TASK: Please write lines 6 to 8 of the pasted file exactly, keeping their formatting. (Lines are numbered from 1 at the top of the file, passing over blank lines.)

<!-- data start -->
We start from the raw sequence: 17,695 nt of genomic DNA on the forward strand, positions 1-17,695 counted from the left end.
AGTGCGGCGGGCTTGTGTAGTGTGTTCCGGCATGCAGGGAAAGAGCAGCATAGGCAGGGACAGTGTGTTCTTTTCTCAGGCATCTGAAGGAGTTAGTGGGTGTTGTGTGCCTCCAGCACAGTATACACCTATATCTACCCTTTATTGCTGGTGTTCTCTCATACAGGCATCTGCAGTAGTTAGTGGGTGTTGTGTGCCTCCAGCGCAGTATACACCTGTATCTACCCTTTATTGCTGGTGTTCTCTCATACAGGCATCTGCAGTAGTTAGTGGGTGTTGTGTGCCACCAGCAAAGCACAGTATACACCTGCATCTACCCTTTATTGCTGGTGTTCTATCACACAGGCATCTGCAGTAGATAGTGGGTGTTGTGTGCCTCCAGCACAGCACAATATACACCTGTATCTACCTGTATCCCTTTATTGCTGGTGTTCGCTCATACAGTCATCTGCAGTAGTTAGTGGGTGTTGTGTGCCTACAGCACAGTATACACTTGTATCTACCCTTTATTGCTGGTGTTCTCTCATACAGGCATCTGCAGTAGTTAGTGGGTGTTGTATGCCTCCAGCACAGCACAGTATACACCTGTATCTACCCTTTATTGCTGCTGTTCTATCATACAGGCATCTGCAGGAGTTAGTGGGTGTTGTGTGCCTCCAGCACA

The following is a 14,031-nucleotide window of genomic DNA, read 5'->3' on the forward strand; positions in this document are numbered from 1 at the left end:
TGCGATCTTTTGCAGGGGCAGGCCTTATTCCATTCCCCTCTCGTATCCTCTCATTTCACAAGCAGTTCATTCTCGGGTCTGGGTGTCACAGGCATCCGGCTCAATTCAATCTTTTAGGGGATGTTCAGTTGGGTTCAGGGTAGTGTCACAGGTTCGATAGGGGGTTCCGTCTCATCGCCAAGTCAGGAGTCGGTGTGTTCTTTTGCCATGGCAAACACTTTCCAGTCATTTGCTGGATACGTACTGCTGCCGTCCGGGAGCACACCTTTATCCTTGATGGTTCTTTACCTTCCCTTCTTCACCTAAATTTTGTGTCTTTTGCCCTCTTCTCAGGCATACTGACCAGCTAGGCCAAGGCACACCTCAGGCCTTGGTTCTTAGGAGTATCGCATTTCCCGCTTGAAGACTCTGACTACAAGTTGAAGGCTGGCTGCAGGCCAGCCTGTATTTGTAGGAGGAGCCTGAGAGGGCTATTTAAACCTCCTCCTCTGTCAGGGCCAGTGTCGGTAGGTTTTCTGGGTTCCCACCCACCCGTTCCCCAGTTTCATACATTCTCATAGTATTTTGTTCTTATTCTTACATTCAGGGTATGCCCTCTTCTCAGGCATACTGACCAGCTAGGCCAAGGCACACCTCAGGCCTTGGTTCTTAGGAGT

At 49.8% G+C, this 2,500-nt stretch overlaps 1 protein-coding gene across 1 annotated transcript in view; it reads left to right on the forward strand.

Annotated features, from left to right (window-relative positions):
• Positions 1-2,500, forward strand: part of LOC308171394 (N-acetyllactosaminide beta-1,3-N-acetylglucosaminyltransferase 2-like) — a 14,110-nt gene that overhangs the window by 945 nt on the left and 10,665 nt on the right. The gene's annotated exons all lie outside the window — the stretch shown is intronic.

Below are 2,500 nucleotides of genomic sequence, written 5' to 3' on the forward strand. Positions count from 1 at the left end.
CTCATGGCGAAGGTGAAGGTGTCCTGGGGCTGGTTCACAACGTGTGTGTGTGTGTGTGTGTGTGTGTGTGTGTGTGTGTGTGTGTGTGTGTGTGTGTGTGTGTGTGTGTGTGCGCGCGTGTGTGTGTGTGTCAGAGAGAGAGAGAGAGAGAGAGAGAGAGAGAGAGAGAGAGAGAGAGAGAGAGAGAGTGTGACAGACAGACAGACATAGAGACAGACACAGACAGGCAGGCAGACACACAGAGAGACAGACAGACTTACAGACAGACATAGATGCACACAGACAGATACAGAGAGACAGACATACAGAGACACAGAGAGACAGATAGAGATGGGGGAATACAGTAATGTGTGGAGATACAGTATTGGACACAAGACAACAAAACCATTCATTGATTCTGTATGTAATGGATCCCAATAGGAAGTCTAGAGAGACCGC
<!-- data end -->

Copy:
Annotated features, from left to right (window-relative positions):
• Positions 1-2,500, forward strand: part of LOC308171394 (N-acetyllactosaminide beta-1,3-N-acetylglucosaminyltransferase 2-like) — a 14,110-nt gene that overhangs the window by 945 nt on the left and 10,665 nt on the right. The gene's annotated exons all lie outside the window — the stretch shown is intronic.

Below are 2,500 nucleotides of genomic sequence, written 5' to 3' on the forward strand. Positions count from 1 at the left end.